Approximately 70% of Americans don’t have a will. A will is a fairly simple document to create so why do so many people avoid it? Some might say: I don’t have anything to leave to my heirs; I’ll let them sort it out when I’m dead; I’m dead so it’s not my problem; I’ve got plenty of time to write my will; I can’t afford it, etc. Read about how to write your own will here.
Families today tend to be blended, containing spouses, ex-spouses, children, step-children, and adopted children. Parents of blended families-or any family, really-should take the time to draft a will to ensure their wishes are followed after they die. You certainly are capable of writing your own will, but most attorneys and financial advisors recommend getting the help of an attorney to draft a will to ensure all required details are covered. Individuals should also consider preparing a durable power of attorney for health and financial reasons.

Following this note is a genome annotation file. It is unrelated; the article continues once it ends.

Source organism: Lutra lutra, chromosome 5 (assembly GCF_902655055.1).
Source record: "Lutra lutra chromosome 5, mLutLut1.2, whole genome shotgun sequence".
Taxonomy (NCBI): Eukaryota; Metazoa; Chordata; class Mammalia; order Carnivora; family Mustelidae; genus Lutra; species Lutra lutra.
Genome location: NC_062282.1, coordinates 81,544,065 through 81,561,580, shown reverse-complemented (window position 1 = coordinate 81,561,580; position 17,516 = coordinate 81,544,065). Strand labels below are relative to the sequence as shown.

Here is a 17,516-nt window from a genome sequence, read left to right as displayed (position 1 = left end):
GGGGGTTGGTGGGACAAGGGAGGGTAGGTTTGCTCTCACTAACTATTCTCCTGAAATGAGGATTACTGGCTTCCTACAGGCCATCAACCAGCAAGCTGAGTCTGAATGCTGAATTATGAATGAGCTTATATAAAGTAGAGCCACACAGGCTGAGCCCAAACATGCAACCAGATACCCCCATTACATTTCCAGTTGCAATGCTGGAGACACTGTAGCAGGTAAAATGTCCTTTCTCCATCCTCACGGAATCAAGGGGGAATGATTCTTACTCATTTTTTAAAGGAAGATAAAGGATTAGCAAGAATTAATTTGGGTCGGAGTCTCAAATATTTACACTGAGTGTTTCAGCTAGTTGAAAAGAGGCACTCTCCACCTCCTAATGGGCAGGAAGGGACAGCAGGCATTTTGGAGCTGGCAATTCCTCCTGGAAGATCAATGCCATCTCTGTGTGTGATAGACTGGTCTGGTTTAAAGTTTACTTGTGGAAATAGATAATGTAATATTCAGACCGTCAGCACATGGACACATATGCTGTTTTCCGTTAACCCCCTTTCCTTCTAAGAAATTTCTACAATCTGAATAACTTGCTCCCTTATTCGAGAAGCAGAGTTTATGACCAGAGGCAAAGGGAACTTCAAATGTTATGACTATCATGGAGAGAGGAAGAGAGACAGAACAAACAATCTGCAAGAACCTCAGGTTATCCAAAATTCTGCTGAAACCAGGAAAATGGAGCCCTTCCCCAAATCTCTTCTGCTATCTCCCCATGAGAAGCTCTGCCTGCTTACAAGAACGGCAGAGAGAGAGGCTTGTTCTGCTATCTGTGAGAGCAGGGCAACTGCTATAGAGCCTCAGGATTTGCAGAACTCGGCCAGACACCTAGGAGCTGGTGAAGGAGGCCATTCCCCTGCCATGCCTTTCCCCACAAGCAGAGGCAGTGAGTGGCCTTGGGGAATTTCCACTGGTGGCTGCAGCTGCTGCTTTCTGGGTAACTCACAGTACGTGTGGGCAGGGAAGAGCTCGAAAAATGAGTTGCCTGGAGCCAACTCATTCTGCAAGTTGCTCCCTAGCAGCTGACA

Naming a guardian for your minor children and naming an executor are two important components of your will. What happens if neither parent is able to take care of the children? Without a will, the court appoints a guardian for your children.
Be sure to update your will if there’s a change in your marital status, you give birth to a child, move to a new state or any significant change in your life situation. It’s particularly important to write a new will if you’re in a second marriage and you have children from a former relationship. In some cases, your current spouse may automatically inherit your assets and your children may unintentionally be left out.
Forbes online has an interesting article on this topic here. It is worth reading.
Call the right probate and estate planning attorney for help. Call Mitchell A. Port at (310) 559-5259.